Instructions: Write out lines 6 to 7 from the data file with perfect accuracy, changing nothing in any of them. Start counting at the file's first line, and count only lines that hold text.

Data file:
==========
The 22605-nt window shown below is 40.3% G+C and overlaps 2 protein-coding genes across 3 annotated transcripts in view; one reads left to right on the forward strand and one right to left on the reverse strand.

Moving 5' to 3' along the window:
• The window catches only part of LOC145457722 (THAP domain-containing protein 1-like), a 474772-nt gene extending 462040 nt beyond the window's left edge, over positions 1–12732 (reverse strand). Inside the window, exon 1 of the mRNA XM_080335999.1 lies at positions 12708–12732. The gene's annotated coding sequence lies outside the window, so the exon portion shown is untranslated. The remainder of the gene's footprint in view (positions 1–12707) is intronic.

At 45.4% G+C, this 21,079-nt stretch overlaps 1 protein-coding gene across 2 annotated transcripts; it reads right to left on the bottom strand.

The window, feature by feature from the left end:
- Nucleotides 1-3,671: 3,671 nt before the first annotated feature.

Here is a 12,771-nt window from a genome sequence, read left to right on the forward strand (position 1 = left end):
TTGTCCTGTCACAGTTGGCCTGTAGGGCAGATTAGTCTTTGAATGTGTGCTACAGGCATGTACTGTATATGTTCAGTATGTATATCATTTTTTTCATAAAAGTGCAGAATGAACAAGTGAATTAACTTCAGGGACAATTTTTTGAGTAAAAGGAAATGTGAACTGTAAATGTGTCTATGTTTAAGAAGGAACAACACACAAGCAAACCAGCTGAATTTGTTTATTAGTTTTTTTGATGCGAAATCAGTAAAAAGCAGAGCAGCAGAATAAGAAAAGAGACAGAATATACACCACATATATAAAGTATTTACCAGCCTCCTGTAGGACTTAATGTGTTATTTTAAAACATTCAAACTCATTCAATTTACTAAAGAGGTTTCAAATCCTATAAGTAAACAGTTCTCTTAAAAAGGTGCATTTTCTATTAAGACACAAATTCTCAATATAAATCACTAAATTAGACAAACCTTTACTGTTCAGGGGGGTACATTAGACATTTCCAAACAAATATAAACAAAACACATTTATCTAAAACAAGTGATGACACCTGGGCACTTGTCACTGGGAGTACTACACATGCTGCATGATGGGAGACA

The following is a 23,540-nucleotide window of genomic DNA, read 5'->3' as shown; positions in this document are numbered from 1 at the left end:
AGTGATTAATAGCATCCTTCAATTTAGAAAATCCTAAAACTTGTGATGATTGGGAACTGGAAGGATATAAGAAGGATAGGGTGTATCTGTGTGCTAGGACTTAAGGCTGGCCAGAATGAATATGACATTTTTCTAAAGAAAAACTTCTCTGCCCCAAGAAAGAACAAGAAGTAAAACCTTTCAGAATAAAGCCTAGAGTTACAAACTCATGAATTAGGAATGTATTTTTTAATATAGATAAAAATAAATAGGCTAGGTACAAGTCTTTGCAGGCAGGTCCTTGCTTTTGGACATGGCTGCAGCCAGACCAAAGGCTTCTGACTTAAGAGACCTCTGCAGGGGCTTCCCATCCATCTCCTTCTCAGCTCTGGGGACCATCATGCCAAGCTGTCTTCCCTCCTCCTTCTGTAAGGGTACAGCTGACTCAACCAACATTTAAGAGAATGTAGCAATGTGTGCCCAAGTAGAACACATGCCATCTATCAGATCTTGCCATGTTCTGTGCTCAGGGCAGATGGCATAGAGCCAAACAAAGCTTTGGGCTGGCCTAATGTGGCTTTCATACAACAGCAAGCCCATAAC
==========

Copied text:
- Nucleotides 1-3,671: 3,671 nt before the first annotated feature.

Here is a 12,771-nt window from a genome sequence, read left to right on the forward strand (position 1 = left end):